I'm no rocket scientist, but I did stay at a Holiday Inn Express, and I would guess having "500 secondary wives" is the main reason his DNA is everywhere, just sayin'!

Even if he just had one child with each of the secondary wives, there's 500 more kids right there.
500 progeny might be impressive if you're a humpback whale, but doesn't sound like it would be enough for your genes to be everywhere in a species as numerous as ours. Then maybe there are other prolific individuals, itinerant merchants like Marco Polo whose genes are even more widespread but we just didn't test for their contributions.
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Old 01-31-2019, 05:16 PM
 
4,515 posts, read 2,938,164 times
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Quote:
Originally Posted by mkwensky View Post
500 progeny might be impressive if you're a humpback whale, but doesn't sound like it would be enough for your genes to be everywhere in a species as numerous as ours. Then maybe there are other prolific individuals, itinerant merchants like Marco Polo whose genes are even more widespread but we just didn't test for their contributions.
You have to think back to the 1100's and 1200's and how many people were there back then? 500 offspring might be a conservative estimate, maybe Genghis had 2,000 or more children, then think about how many kids his children had and so on. I always heard stories of him having a "ton" of offspring not just 4!

Being a scientist, there is term called fitness and it goes from 0 to 1. If you have no offspring, then your fitness is 0, the person whoever had the most offspring ever and their offspring continued to reproduce and so on and so forth and continue to this day would theoretically have a fitness of 1 and everyone else would be in between. I could see Genghis having one of those high "fitness" numbers in the history of Homo sapiens sapiens.
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Old 01-31-2019, 06:47 PM
 
Location: 912 feet above sea level
1,934 posts, read 703,038 times
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Quote:
Originally Posted by mkwensky View Post
500 progeny might be impressive if you're a humpback whale, but doesn't sound like it would be enough for your genes to be everywhere in a species as numerous as ours. Then maybe there are other prolific individuals, itinerant merchants like Marco Polo whose genes are even more widespread but we just didn't test for their contributions.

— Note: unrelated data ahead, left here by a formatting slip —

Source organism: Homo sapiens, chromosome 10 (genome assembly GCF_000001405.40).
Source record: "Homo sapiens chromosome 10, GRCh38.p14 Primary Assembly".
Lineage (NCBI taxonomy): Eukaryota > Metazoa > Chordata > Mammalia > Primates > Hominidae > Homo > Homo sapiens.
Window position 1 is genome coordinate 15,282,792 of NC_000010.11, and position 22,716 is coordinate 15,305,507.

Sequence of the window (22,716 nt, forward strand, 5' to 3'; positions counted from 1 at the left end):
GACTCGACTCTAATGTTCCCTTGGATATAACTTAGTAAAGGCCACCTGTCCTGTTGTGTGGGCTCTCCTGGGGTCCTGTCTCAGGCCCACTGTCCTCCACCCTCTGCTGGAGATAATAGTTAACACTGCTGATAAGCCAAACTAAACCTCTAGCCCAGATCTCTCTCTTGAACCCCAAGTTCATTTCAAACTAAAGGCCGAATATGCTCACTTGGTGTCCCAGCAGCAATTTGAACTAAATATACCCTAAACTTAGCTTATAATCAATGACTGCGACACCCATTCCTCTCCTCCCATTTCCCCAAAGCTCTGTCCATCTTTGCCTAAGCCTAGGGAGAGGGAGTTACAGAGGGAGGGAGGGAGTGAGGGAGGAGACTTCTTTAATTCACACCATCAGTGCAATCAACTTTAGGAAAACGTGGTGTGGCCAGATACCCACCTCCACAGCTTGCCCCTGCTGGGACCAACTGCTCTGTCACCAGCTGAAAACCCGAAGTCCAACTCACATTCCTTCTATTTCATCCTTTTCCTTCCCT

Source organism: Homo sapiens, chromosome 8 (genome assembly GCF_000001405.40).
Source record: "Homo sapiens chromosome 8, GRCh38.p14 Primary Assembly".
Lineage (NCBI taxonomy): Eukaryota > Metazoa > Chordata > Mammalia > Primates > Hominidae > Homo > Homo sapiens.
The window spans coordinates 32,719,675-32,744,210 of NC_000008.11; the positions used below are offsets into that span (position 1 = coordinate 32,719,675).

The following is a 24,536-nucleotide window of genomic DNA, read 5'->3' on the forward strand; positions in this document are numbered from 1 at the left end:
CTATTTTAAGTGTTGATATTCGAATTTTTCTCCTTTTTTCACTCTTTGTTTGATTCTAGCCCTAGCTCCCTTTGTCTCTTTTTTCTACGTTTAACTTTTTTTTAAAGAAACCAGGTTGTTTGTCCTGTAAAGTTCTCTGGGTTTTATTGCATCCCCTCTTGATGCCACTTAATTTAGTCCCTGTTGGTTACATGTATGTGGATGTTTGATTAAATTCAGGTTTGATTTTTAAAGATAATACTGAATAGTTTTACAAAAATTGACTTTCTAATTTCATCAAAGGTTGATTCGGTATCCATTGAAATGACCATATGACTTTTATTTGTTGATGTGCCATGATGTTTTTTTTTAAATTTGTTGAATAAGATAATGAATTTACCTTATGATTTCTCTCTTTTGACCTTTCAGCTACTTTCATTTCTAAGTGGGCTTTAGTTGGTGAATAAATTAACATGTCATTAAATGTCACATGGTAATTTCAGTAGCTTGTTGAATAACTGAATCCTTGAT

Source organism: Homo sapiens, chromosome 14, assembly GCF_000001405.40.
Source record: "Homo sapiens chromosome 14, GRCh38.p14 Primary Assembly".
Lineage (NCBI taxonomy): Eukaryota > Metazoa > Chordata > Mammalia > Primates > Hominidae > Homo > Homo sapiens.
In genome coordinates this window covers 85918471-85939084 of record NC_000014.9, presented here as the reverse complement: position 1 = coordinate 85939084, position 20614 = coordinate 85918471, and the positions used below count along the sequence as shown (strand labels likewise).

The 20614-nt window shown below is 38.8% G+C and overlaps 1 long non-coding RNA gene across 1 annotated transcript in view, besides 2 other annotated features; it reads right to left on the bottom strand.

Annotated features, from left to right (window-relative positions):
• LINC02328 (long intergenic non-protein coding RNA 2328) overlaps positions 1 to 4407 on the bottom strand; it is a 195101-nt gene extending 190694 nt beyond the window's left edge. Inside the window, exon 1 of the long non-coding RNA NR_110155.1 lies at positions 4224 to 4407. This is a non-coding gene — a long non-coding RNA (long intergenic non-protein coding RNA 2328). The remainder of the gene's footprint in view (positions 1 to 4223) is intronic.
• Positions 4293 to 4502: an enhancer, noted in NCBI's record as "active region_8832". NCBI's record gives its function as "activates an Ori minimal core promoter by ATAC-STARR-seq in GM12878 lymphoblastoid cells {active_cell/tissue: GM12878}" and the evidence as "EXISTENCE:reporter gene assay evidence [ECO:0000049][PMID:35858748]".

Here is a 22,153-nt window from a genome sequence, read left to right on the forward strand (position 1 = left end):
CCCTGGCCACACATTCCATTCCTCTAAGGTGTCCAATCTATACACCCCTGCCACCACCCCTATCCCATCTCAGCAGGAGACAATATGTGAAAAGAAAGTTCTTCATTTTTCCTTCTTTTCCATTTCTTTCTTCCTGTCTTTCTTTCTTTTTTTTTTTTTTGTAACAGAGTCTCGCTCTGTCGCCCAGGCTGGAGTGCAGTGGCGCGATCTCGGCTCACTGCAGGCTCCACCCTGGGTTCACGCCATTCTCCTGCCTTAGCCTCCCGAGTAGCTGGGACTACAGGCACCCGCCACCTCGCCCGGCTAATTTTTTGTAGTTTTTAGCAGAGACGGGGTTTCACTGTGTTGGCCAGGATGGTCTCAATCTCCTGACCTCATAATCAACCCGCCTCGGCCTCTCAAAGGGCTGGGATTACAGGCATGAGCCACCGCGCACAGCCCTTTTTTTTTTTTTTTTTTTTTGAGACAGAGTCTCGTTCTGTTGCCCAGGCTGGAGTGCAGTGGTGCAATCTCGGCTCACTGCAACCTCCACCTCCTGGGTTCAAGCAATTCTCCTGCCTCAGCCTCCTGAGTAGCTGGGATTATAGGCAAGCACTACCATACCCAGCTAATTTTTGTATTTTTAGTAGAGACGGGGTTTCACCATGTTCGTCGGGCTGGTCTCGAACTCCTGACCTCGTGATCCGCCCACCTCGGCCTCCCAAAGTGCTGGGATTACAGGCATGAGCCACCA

500? Pffft. It would take a lot less than that.

Let's say Khan had a mere three children who survived to adulthood, and let's peg 1200 as the average year of birth of Khan's issue. Let's say that they each produced, on average, 2.5 offspring that lived to adulthood. And let's say that thirty years is the average general gap. By the year 2010, Khan would have roughly 66 billion living descendants. Of course, that's not possible since there's only about 8 billion people. This is because most of his descendants would be descended from him in numerous paths.

It takes a fairly small imprint on a gene pool to ripple dramatically through it over two dozen generations later. They key is sowing one's seed far and wide. If that can be accomplished, the years do the rest.

It's just math.
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Old 02-01-2019, 09:13 AM
 
806 posts, read 483,822 times
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Quote:
Originally Posted by Hulsker 1856 View Post
500? Pffft. It would take a lot less than that.

Let's say Khan had a mere three children who survived to adulthood, and let's peg 1200 as the average year of birth of Khan's issue. Let's say that they each produced, on average, 2.5 offspring that lived to adulthood. And let's say that thirty years is the average general gap. By the year 2010, Khan would have roughly 66 billion living descendants. Of course, that's not possible since there's only about 8 billion people. This is because most of his descendants would be descended from him in numerous paths.

It takes a fairly small imprint on a gene pool to ripple dramatically through it over two dozen generations later. They key is sowing one's seed far and wide. If that can be accomplished, the years do the rest.

It's just math.
Are you taking death into account in your calculation? But yeah I can see that these things can add up.
However the same math would work in favor of other, historically unknown individuals. Maybe it just isn't that hard to create ripples in the gene pool.
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Old Today, 03:59 AM
 
Location: Caverns measureless to man...
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It's possible that descending directly from Khan conferred upon his children a measure of wealth and power that gave them an advantage over many other people of that age and that culture - better food, better health, greater survivability. This would make his DNA more likely to survive through at least the first few generations, although there's no way to assign a mathematical probability to that.